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The Man Who Lived in a Cage
Mel Waldman

Professor Joseph Crown, a prisoner of his persecutory mind, lived in a cage of his own creation. The little man with dark brown eyes owned a brownstone on 57th Street. Yet he invited no one to his home. Then in the summer of 1960, my distant cousin called me.

“I want to see you tonight.”

“Who is this?”

“Your cousin Joe.”

“Dr. Joseph Crown?”

“Yes. Come over tonight. Recite your pretty poems. I’ll feed you.”

He buzzed me in and spoke over a loud speaker. “Climb the stairs to the third floor, turn left, and enter my study.”

Tons of books, newspapers, and foul-smelling garbage filled his crimson home.

With his gift of synesthesia, he listened to my words and painted the eerie visions that flowed through his brain. When he read my words, he heard surreal music and composed symphonies. The former professor of art and music fed me and gave me his key.

“Come back in seven days.”

The following week I found his shriveled-up corpse in a metal cage. Beside his rotting flesh, I discovered a bottle of pills, a will, and a short note.

“With pretty words you freed me.”


Havens
Richard Baldasty

Apartment 5C
An early January morning surprisingly bright, Ren drops by his uncle’s apartment. He walks into the kitchen where awaits a breakfast of mushrooms, acrid and woody but sweetened with good local honey, and the two of them take a trip. They chat briefly about amusing distortions of perception—the ceiling expands, contracts, allowing them to reach arms up miles high, forcing them flat on the floor. They listen in silence to the bracing strangeness of Penderecki’s Anaklasis for strings and percussion. Given his uncle’s druthers—Ren smiles at the expression—they’d progress to Penderecki’s Threnody for the Victims of Hiroshima. But Ren says why spend good magic on old sorrow; his uncle relents.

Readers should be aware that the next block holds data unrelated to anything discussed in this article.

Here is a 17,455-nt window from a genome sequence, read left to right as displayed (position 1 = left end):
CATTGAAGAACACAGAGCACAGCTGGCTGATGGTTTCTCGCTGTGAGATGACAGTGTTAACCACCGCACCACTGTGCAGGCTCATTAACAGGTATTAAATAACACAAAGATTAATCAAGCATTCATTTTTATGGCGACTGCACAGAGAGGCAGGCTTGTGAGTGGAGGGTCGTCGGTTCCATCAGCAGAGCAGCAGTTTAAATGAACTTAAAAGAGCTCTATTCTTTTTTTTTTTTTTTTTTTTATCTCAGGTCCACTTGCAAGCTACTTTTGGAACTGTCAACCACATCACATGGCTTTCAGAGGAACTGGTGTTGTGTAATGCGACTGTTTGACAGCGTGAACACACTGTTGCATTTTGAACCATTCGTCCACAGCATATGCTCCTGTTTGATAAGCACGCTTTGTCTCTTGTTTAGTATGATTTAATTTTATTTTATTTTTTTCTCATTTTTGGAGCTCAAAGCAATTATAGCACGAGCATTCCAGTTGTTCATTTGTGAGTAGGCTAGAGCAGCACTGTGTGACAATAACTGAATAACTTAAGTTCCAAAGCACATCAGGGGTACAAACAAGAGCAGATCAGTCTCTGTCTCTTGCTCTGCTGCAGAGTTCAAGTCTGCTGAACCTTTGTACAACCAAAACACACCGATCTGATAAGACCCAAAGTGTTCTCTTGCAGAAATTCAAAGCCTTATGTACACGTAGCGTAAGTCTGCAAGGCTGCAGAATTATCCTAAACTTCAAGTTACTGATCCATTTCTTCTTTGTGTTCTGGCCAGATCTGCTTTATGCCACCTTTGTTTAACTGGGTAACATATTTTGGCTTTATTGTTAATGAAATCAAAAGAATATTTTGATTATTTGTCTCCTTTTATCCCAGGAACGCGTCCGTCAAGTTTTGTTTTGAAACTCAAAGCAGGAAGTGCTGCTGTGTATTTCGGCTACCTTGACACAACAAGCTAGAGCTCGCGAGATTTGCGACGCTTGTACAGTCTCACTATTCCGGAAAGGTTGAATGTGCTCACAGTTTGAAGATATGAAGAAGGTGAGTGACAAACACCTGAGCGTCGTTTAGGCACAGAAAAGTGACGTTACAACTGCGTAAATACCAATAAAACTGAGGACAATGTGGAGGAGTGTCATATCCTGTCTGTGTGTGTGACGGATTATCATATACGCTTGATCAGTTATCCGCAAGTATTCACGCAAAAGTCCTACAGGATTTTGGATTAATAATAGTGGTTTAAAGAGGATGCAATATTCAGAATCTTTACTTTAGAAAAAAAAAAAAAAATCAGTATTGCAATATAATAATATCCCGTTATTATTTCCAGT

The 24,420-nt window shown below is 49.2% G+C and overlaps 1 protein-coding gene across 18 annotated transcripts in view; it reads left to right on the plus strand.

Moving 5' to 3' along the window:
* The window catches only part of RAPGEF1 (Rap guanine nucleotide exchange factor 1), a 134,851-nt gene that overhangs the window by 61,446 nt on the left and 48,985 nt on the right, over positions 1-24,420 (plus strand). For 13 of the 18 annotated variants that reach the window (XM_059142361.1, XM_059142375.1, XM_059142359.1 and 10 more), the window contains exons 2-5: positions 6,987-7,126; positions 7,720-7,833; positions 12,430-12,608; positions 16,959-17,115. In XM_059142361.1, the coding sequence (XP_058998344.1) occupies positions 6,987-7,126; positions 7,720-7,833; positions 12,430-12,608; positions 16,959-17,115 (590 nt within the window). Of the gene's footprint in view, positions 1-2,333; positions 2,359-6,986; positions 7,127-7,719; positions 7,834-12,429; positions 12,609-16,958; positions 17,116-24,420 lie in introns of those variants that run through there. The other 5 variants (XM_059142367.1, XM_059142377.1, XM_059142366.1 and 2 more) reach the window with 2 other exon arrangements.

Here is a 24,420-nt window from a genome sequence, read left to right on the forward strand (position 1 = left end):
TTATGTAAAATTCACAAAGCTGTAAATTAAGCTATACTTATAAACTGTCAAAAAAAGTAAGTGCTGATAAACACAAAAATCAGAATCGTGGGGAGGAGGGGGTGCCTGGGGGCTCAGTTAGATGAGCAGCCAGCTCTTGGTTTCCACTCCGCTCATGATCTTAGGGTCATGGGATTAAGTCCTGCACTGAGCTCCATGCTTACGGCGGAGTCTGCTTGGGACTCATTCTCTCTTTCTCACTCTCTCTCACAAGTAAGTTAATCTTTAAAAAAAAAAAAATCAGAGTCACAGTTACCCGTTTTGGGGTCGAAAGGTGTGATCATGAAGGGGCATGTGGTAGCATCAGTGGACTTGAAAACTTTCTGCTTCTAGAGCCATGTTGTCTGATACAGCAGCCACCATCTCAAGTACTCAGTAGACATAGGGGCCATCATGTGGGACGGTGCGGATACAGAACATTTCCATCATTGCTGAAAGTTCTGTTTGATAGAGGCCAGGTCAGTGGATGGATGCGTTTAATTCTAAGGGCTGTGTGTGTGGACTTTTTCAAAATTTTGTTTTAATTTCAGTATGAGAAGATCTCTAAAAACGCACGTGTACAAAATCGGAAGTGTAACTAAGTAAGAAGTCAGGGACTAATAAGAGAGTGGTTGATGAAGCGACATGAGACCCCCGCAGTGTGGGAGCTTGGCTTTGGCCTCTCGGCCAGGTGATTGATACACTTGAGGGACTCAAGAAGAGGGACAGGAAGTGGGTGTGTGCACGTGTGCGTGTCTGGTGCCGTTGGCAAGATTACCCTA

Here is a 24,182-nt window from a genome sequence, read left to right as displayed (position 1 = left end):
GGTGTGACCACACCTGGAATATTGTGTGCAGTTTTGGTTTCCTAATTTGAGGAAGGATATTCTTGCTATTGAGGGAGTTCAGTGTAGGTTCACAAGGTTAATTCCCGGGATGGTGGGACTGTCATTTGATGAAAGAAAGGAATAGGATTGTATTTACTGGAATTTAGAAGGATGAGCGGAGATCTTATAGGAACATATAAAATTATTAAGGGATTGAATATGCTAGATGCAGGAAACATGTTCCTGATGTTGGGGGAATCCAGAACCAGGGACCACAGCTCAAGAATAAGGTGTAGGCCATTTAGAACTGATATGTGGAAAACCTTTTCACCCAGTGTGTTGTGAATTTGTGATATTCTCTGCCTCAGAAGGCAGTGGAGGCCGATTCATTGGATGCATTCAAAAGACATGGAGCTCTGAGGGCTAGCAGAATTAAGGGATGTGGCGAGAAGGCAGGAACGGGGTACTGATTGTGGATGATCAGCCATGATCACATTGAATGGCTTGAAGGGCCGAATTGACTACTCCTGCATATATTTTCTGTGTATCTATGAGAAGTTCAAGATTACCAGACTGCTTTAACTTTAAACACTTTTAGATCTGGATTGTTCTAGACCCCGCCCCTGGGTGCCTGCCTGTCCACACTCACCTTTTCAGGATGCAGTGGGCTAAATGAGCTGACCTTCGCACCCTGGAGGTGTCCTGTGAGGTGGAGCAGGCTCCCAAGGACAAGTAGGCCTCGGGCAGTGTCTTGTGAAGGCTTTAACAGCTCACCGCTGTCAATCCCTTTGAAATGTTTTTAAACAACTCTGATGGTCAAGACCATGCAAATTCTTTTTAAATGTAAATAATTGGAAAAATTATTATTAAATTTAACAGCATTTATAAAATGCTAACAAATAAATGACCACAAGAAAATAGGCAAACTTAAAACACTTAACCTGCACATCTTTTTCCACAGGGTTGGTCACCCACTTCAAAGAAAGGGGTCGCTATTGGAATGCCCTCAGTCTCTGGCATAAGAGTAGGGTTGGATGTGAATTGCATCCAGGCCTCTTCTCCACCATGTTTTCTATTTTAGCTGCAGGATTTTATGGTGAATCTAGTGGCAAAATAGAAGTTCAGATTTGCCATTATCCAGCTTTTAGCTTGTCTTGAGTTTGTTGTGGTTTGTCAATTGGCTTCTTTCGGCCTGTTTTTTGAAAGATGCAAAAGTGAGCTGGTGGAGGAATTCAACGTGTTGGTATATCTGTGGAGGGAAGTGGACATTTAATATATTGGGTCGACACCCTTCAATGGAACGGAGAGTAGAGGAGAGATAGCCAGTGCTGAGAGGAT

They agree to “Here Comes the Sun” from George Harrison’s Live in Japan. Ren’s uncle checks his impulse to mention the coming of age ceremony, Seijin shiki, held each early January. Better not to speak, not to deepen. Yet by caution, too, much slips away. The building is being converted to condos. Unlikely he can afford to buy, and the developers indeed prefer that elderly renters go. Reducing the number of units, gutting them and removing walls, creating open plan luxury flats, promises better rewards, an updated scene.

Sometimes he comforts himself by making believe he’ll die rather than move.

7 Ocean Court
Elisa lives in a narrow house, tall and narrow. No wider at most wide than a striding llama but nearly tall as linden trees that grace Berlin. It stands by the sea.

Each spring she gets out her aged ladder. When the last robin hatchling departs a nest, she climbs to gently retrieve blue eggshell fragments. Another mission fetches dry moss and daub and twig. Once all is sorted and prepared, she affixes the color bits to board to betoken sky, pastes the drab roughage into shapes of hill and vale, pencil sketches in a rope bridge across an Andean ravine.

By her silences, Elisa invisibly indicates storm clouds too—portents immediately perceived and understood by anyone beset by sadness.

She’s eager to show her art if ever someone visits her retreat. A left turn little known, a cul-de-sac, off False Harbor Drive. The house, tall and so narrow, 7 Ocean Court. Weather-bleached clapboard, loose shutters, the shining shock of a freshly varnished pumpkin door. In springtime, a rickety stepladder awaiting assignment in the orchard yard.

4218 E. Eggenberg Blvd.
Rubber bands, paper bags, old toothbrushes, burned out bulbs, dried herbs and flowers, aluminum pie plates, soap ends, broken pottery, socks minus mates, bottle caps, clothesline, hotel ashtrays and souvenir matchbooks, parking tickets, birthday cards, shoeboxes, pencil stubs, dryer lint (saved, organized, by color in Ziplocs), grocery receipts, nails and screws and bolts: Tobias hoards anything and everything.

In the garage, a ’54 Chevy Bel Air, four sad pancake tires. Fuzzy dice and St. Christopher medals by the dozen hanging from the cracked rearview mirror.

The postwar bungalow next door has been converted into a Tibetan house of prayer, flags fluttering, big beasts of beautiful stone on the postage stamp front lawn. Majestic rhubarb plants and reddish to maroon-black chickens behind coil fences of thin wire. Tobias bangs his head against changes in the neighborhood, yet his traitor nose adjusts to wavelets of sandalwood. Incense once on Eggenberg, all but impossible to resist.